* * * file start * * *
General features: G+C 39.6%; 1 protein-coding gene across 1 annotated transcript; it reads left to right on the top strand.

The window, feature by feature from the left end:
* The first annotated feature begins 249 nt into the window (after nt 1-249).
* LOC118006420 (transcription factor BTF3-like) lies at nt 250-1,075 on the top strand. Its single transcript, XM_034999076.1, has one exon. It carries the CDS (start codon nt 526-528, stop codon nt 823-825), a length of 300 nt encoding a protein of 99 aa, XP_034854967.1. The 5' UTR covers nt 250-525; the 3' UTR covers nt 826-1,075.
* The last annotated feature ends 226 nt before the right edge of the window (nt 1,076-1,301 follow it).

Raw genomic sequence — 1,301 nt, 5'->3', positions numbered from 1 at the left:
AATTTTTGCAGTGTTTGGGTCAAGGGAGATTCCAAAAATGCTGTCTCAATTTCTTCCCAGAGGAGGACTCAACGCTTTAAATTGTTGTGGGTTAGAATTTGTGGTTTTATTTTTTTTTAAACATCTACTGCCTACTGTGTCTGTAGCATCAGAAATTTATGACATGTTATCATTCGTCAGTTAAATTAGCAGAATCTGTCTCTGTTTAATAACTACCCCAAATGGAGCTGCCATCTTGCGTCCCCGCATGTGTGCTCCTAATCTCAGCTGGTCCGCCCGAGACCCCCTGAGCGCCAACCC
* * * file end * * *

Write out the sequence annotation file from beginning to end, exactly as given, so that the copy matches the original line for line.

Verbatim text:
General features: G+C 39.6%; 1 protein-coding gene across 1 annotated transcript; it reads left to right on the top strand.

The window, feature by feature from the left end:
* The first annotated feature begins 249 nt into the window (after nt 1-249).
* LOC118006420 (transcription factor BTF3-like) lies at nt 250-1,075 on the top strand. Its single transcript, XM_034999076.1, has one exon. It carries the CDS (start codon nt 526-528, stop codon nt 823-825), a length of 300 nt encoding a protein of 99 aa, XP_034854967.1. The 5' UTR covers nt 250-525; the 3' UTR covers nt 826-1,075.
* The last annotated feature ends 226 nt before the right edge of the window (nt 1,076-1,301 follow it).

Raw genomic sequence — 1,301 nt, 5'->3', positions numbered from 1 at the left:
AATTTTTGCAGTGTTTGGGTCAAGGGAGATTCCAAAAATGCTGTCTCAATTTCTTCCCAGAGGAGGACTCAACGCTTTAAATTGTTGTGGGTTAGAATTTGTGGTTTTATTTTTTTTTAAACATCTACTGCCTACTGTGTCTGTAGCATCAGAAATTTATGACATGTTATCATTCGTCAGTTAAATTAGCAGAATCTGTCTCTGTTTAATAACTACCCCAAATGGAGCTGCCATCTTGCGTCCCCGCATGTGTGCTCCTAATCTCAGCTGGTCCGCCCGAGACCCCCTGAGCGCCAACCC